lost the key to my locking lugs

Hey all,
I put some 14" rims on my 98 civic, they look nice and all, nuthin too fancy. The guy who sold them to me also gave me a set of locking lugs. Well the
other night, I had to remove a tire in order to survey some damage to it. In the process, I think I may have left the key to the locking lugs behind (the mosquitos were drivin me nuts!). DAMMIT. So I don't know the manufacture, or the 'code' to the lugs, ruling out the ability to get in touch with the manufacturer for a replacement.
So, any ideas how I can get these things off? I think I may just go back to regular lug nuts, in case this happens again someday, but right now i just want to get this addressed, I am very nervous driving around without the ability to remove my wheels at will....
t
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Have you tried a really good pair o vise grips and a maul?
DGB

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Have not tried anything yet (looking for ideas before I do something stupid and damage them), whats a maul?
DGB wrote:

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Snap-On makes a tool just for this.
In fact, it's quicker than using the key.
And the boyz in the hood know all about it, too, so.....just dump the locking lugs. You're wasting your time.
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| | Hey all, | | I put some 14" rims on my 98 civic, they look nice and all, nuthin too fancy. | The guy who sold them to me also gave me a set of locking lugs. Well the | other night, I had to remove a tire in order to survey some damage to it. In | the process, I think I may have left the key to the locking lugs behind (the | mosquitos were drivin me nuts!). DAMMIT. So I don't know the manufacture, | or the 'code' to the lugs, ruling out the ability to get in touch with the | manufacturer for a replacement. | | So, any ideas how I can get these things off? I think I may just go back to | regular lug nuts, in case this happens again someday, but right now i just | want to get this addressed, I am very nervous driving around without the | ability to remove my wheels at will.... | | t | | | -- | Message posted via http://www.carkb.com
this happened to me with my acura integra a few years ago. i brought the car to the acura dealer and they made short work of it. they charged me $35.
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I bought my locking lugs at the Acura dealer,and I suspect they all are the same,use the same key.
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Jim Yanik
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Many garages will have a tool to remove lock nuts. It's kind of a reverse thread socket that grips the nut and turns it. The nut is ruined in the process, but a new set of nuts can be bought later at any auto store. But like one respondent here said, the boyz in the hood can get them off anyhoo so it doesn't do much good to have lock nuts.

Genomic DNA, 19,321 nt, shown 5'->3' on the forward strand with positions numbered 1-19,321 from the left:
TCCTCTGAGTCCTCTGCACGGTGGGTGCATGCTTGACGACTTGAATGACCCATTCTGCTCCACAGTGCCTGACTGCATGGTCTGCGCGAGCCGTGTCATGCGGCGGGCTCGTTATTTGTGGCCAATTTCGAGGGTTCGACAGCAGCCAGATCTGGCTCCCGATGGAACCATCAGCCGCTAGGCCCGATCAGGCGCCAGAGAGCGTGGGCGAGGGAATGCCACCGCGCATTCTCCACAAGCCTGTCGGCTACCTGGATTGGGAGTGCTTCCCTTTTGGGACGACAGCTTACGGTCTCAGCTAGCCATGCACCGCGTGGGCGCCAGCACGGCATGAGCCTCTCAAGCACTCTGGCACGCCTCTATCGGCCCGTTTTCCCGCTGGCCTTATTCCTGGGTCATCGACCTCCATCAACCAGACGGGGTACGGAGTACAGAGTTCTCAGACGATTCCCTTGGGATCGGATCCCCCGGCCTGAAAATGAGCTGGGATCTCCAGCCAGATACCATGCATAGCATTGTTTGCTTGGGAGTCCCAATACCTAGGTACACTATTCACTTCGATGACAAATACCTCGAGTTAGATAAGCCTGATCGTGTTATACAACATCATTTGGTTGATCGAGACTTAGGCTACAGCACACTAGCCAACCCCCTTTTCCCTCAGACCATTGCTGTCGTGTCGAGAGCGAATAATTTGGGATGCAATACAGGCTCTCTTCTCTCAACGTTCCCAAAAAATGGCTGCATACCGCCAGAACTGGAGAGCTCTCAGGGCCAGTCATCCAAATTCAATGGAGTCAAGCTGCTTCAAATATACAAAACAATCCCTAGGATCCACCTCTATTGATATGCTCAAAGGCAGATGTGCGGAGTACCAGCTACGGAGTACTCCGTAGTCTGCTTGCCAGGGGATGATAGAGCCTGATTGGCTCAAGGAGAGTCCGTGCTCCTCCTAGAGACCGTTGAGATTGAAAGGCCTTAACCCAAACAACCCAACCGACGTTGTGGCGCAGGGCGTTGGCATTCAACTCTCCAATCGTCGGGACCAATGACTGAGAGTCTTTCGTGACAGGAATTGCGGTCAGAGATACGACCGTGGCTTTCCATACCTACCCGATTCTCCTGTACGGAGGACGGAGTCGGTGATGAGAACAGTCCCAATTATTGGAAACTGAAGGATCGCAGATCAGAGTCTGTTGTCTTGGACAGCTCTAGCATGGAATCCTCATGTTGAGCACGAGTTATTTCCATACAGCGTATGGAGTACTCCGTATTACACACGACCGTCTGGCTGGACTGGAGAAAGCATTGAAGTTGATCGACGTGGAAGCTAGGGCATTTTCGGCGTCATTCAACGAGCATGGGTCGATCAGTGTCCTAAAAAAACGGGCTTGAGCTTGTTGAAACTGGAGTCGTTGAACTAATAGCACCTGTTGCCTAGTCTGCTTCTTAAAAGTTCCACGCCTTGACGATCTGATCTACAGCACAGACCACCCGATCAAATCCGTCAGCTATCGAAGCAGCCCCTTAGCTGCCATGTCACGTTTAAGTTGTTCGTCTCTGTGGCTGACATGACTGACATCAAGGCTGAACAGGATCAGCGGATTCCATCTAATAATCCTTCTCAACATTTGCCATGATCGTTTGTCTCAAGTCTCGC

On Sun, 24 Jul 2005 14:45:27 GMT, "T L via CarKB.com"

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I have a sad story about locking lug nuts. I took the old Plymouth Voyager in for its last set of tires. I wanted to keep it for a couple more years then get the new Ody...yup had it all planned out.
The guy at the tires shop using a powered wrench reverse rotated TWO of my locking lugs! It destroyed the key and both of the lugs. The posts with the lugs had to be cut off. I can still remember the laughter from the welder.
I did get the Ody, just sooner than I had planned.
Mark
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Mark Nickerson wrote:

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Any event (aside from a death or something) that caused you to get rid of a Plymouth and into a Honda is actually good news :-)
'Curly'
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Out of one piece of transmission hell, straight into another...
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Automatic transmissions,I presume. I've owned Honda products since 1975 and never had any troubles with the manual trannys.
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Absolutely.
Yes, auto trans.
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I actually had 151k miles on the Plymouth. The Transmission was replaced at no cost to me at 74k miles. My Ody is at 87k and is running fine.
"Elmo P. Shagnasty"

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Mike (former owner of a Plymouth Duster)
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(d'oh!) so I called my friends at Discount Tire and explained the situation. Their method (which worked like a charm for me) was to select a six point socket that wouldn't quite fit over the locking lug and drive it on with a hammer, then remove it the obvious way. I used a Craftsman socket, but any decent socket should work. The metal peeled back as I drove it on, so gloves or great care are a must. The socket was then firmly attached to the locking lug, and it took a session with a bench vice, hammer and punch to separate them. The socket was undamaged.
Mike
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